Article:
The Curse of Isolation

ֹבָּדָד יֵשֵׁב מִחוּץ לַמַּחֲנֶה מוֹשָׁבו

He shall dwell in isolation; his dwelling shall be outside the camp (Vayikra Tazria 13:46)

From Twerski on Chumash, by Rabbi Abraham J. Twerski, M.D.

One Friday, when R’ Aryeh Levin davened Minchah at the Kossel, he saw a woman crying bitterly. To his inquiry about her distress, she said that her son was hospitalized in isolation in a Jerusalem hospital for lepers. R’ Levin decided to visit the hospital, where he found that there were twelve Jews along with three hundred Arabs. Upon seeing him, the Jews burst into tears. “We have not had a visitor for years,” one man said. R’ Levin made it his business to visit them every Friday. One time they said to him, “Each time you come, we think this is the last time we will see you. All we do here is await death. No one has ever been discharged from this place.”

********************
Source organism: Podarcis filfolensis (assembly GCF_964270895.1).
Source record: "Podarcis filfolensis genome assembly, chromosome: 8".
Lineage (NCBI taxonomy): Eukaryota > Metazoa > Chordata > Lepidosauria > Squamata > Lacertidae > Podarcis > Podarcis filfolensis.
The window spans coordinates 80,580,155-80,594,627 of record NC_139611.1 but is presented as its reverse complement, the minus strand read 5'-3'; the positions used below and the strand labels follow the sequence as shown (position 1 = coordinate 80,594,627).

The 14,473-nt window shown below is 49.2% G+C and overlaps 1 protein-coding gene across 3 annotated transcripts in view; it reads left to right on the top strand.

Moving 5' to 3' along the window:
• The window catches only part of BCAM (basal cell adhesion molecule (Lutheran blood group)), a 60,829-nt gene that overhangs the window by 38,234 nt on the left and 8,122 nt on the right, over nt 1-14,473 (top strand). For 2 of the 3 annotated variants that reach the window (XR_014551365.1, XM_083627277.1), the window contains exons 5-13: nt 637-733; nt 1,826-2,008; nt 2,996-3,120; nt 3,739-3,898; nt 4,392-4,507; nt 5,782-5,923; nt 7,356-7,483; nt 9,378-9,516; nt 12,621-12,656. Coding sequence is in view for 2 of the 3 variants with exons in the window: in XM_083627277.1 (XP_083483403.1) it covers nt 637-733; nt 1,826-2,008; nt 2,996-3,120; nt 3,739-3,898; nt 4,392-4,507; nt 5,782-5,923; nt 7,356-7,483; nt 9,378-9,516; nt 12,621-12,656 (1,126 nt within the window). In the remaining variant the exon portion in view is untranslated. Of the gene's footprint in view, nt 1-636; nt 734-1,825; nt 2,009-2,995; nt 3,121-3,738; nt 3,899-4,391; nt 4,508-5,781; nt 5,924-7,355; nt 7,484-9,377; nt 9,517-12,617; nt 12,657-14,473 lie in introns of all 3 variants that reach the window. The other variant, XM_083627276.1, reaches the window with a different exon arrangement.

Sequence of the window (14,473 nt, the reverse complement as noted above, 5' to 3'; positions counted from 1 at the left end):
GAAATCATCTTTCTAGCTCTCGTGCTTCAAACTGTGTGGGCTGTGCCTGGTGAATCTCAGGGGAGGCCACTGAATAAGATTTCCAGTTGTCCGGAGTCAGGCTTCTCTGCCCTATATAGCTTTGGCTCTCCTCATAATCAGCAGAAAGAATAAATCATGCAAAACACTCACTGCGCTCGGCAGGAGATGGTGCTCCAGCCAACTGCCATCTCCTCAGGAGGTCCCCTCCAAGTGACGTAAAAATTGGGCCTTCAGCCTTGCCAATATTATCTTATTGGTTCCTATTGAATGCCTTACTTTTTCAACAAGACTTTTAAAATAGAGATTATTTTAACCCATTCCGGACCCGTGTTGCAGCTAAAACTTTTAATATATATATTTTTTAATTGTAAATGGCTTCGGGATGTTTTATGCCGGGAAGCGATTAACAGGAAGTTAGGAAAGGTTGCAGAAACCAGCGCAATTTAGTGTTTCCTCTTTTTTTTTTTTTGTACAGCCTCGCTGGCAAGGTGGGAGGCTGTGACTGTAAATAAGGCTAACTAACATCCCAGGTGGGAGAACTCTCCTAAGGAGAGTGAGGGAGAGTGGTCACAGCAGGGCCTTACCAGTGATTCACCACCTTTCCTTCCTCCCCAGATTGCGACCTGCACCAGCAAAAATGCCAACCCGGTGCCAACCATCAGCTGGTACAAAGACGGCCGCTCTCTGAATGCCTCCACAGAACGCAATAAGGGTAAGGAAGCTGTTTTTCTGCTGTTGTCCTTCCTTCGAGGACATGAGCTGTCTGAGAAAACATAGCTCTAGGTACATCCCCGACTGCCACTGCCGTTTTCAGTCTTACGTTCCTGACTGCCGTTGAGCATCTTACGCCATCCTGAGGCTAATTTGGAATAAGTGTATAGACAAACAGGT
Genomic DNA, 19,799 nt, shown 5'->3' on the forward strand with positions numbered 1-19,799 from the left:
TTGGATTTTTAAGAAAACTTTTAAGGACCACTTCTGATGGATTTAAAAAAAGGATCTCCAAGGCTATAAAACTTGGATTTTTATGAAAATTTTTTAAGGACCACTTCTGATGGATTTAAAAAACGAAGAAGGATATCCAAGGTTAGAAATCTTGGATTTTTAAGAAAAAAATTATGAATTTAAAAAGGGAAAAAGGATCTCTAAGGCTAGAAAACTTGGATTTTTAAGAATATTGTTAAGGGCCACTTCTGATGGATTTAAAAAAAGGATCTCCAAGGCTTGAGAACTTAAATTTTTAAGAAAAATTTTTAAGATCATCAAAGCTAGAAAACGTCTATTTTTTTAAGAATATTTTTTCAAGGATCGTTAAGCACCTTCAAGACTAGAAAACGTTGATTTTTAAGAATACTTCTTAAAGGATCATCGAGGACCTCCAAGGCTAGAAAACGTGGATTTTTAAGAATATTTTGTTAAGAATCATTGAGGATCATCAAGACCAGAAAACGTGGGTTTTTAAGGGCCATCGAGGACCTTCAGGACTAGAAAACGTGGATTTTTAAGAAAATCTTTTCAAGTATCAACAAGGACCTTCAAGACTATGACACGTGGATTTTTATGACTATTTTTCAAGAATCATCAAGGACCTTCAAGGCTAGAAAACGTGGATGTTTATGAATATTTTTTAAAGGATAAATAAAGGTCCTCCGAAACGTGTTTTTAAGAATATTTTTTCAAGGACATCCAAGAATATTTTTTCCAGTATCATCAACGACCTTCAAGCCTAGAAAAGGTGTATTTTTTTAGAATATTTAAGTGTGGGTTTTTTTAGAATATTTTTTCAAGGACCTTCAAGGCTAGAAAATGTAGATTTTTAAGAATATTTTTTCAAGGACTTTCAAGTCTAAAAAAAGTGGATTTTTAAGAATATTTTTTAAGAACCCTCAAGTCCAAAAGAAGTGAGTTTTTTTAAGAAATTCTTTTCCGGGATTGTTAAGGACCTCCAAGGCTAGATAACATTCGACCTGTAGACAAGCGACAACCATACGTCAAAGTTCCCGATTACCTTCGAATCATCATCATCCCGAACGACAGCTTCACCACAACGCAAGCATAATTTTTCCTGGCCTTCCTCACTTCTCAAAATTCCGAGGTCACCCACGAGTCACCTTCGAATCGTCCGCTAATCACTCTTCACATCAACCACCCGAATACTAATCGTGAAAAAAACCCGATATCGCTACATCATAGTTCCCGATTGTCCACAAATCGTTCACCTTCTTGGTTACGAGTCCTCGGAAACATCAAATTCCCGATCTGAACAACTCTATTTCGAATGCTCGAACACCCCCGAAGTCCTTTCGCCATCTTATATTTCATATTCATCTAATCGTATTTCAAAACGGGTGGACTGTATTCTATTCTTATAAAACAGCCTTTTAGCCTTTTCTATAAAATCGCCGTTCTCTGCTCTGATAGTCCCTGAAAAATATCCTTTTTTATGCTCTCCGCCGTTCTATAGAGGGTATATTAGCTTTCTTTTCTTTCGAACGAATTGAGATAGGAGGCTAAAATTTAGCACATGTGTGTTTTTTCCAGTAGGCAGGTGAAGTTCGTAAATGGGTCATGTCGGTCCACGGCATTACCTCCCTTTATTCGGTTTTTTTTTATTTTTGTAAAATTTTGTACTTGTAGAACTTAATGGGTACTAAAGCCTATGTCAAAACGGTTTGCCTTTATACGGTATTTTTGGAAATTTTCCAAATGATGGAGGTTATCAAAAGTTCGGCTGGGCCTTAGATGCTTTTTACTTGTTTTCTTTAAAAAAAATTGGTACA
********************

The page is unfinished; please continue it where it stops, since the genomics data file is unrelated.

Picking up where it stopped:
When the Jews asked for kosher food, R’ Levin’s wife would cook for them, and he personally brought the food to them. On Rosh Hashanah his son accompanied him to blow the shofar for them.

One time, R’ Levin asked the Rebbe of Sochachov to assist him in bringing food to the patients in the leper hospital in Bethlehem. He noted that R’ Levin went into each patient’s room to exchange a few words with them.

“Why do you take so much time to visit this Arab hospital?” the Rebbe asked. “Don’t they have their own clergy?” R’ Levin answered, “There is one Jewish patient there who needs my visit. Once I am there, I will not discriminate, and I will visit all the patients.”

More on Rabbi Aryeh Levin and his biography, A Tzaddik in Our Time

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